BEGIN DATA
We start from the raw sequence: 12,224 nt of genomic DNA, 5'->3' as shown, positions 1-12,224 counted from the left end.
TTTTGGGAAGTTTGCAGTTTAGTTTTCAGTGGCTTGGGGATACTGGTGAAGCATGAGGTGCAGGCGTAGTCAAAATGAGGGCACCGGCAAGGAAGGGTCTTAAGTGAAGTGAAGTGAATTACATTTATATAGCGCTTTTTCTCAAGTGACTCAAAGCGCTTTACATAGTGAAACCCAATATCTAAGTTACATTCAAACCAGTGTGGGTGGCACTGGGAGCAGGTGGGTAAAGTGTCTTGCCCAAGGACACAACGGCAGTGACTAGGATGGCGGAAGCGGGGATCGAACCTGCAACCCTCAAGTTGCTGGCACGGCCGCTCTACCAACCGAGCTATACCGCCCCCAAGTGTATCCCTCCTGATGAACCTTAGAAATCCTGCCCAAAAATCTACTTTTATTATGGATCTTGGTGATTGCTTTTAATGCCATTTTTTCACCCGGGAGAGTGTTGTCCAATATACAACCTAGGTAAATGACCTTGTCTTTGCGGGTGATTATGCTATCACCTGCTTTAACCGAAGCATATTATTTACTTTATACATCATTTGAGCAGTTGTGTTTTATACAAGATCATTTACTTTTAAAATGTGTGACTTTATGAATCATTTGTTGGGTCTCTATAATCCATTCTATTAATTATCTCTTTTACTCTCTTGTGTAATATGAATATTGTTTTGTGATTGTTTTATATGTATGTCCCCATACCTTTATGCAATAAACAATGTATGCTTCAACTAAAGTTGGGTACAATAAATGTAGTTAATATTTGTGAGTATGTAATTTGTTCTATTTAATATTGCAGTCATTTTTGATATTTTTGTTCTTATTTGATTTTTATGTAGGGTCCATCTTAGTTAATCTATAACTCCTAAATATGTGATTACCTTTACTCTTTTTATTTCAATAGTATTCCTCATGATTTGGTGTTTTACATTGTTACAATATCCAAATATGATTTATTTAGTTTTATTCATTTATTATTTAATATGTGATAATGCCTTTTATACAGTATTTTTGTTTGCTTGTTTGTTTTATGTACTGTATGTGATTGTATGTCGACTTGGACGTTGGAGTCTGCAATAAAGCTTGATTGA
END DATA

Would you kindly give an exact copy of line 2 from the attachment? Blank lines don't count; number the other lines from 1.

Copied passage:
TTTTGGGAAGTTTGCAGTTTAGTTTTCAGTGGCTTGGGGATACTGGTGAAGCATGAGGTGCAGGCGTAGTCAAAATGAGGGCACCGGCAAGGAAGGGTCTTAAGTGAAGTGAAGTGAATTACATTTATATAGCGCTTTTTCTCAAGTGACTCAAAGCGCTTTACATAGTGAAACCCAATATCTAAGTTACATTCAAACCAGTGTGGGTGGCACTGGGAGCAGGTGGGTAAAGTGTCTTGCCCAAGGACACAACGGCAGTGACTAGGATGGCGGAAGCGGGGATCGAACCTGCAACCCTCAAGTTGCTGGCACGGCCGCTCTACCAACCGAGCTATACCGCCCCCAAGTGTATCCCTCCTGATGAACCTTAGAAATCCTGCCCAAAAATCTACTTTTATTATGGATCTTGGTGATTGCTTTTAATGCCATTTTTTCACCCGGGAGAGTGTTGTCCAATATACAACCTAGGTAAATGACCTTGTCTTTGCGGGTGATTATGCTATCACCTGCTTTAACCGAAGCATATTATTTACTTTATACATCATTTGAGCAGTTGTGTTTTATACAAGATCATTTACTTTTAAAATGTGTGACTTTATGAATCATTTGTTGGGTCTCTATAATCCATTCTATTAATTATCTCTTTTACTCTCTTGTGTAATATGAATATTGTTTTGTGATTGTTTTATATGTATGTCCCCATACCTTTATGCAATAAACAATGTATGCTTCAACTAAAGTTGGGTACAATAAATGTAGTTAATATTTGTGAGTATGTAATTTGTTCTATTTAATATTGCAGTCATTTTTGATATTTTTGTTCTTATTTGATTTTTATGTAGGGTCCATCTTAGTTAATCTATAACTCCTAAATATGTGATTACCTTTACTCTTTTTATTTCAATAGTATTCCTCATGATTTGGTGTTTTACATTGTTACAATATCCAAATATGATTTATTTAGTTTTATTCATTTATTATTTAATATGTGATAATGCCTTTTATACAGTATTTTTGTTTGCTTGTTTGTTTTATGTACTGTATGTGATTGTATGTCGACTTGGACGTTGGAGTCTGCAATAAAGCTTGATTGA